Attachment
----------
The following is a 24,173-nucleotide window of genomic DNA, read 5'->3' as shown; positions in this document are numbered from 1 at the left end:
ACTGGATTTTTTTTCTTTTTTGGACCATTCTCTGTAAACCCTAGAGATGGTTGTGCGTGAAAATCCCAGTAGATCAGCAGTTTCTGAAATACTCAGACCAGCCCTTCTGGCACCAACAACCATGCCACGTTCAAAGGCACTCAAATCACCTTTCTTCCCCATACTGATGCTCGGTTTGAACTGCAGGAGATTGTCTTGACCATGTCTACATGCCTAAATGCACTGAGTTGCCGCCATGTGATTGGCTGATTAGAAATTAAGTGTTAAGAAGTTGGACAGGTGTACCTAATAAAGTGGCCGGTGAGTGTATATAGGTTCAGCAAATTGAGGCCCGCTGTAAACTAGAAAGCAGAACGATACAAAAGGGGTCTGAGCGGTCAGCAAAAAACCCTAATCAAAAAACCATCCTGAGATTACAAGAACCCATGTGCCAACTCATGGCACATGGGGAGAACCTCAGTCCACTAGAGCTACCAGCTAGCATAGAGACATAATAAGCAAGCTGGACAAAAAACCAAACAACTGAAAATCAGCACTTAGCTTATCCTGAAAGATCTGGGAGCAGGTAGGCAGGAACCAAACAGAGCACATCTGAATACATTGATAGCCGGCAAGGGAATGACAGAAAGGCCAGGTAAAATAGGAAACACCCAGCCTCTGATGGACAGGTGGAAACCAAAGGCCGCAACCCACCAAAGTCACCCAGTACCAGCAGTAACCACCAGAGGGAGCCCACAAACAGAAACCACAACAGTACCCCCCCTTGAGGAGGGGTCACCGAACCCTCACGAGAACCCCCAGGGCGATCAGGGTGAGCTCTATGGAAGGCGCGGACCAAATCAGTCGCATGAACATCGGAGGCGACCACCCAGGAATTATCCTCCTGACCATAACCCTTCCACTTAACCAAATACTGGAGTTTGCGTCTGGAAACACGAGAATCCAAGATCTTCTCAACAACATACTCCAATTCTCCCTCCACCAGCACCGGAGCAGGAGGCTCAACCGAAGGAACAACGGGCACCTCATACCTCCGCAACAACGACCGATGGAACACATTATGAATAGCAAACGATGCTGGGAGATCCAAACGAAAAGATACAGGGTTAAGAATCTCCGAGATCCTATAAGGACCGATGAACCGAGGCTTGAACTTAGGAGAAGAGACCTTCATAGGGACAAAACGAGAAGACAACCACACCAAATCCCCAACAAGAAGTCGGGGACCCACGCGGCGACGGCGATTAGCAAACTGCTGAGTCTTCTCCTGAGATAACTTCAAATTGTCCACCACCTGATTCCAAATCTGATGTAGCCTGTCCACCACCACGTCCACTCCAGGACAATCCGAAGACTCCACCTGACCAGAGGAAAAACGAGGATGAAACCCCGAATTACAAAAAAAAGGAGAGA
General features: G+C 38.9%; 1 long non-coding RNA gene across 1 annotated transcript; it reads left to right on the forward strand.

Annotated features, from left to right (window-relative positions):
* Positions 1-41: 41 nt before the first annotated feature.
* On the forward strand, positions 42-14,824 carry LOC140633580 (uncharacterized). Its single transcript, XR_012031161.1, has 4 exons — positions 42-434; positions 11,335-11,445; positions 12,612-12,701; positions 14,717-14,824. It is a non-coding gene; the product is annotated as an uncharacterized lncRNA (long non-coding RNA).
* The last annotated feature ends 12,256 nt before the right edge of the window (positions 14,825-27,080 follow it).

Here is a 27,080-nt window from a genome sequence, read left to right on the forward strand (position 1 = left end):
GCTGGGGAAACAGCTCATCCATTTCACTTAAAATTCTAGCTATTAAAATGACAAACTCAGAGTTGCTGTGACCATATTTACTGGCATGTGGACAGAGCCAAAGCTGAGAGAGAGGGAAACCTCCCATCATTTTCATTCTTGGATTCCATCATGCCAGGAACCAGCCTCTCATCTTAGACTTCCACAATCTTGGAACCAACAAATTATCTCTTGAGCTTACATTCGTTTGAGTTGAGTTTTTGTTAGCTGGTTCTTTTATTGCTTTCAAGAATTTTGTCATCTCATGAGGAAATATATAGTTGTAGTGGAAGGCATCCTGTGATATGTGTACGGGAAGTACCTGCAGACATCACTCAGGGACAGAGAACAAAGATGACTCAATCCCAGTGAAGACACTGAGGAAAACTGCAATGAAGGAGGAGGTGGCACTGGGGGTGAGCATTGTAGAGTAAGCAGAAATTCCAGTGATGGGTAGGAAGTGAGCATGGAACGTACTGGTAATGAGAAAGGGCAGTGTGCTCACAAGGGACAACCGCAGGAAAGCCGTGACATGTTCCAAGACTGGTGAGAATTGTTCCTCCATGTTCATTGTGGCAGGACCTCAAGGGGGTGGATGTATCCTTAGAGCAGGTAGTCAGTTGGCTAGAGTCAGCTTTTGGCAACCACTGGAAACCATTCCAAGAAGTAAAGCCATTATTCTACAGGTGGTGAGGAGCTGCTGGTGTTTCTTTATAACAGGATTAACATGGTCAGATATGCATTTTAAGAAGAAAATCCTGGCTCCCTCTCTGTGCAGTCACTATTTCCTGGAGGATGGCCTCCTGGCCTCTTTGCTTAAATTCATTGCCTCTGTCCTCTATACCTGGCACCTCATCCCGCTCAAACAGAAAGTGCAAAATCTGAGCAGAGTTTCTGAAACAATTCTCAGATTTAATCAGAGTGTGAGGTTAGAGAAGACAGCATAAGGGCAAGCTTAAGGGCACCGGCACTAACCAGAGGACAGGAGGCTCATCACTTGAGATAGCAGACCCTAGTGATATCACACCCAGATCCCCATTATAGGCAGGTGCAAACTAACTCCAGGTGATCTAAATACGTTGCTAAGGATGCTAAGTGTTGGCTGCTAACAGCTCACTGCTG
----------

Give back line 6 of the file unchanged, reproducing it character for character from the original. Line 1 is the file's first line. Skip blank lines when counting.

* On the forward strand, positions 42-14,824 carry LOC140633580 (uncharacterized). Its single transcript, XR_012031161.1, has 4 exons — positions 42-434; positions 11,335-11,445; positions 12,612-12,701; positions 14,717-14,824. It is a non-coding gene; the product is annotated as an uncharacterized lncRNA (long non-coding RNA).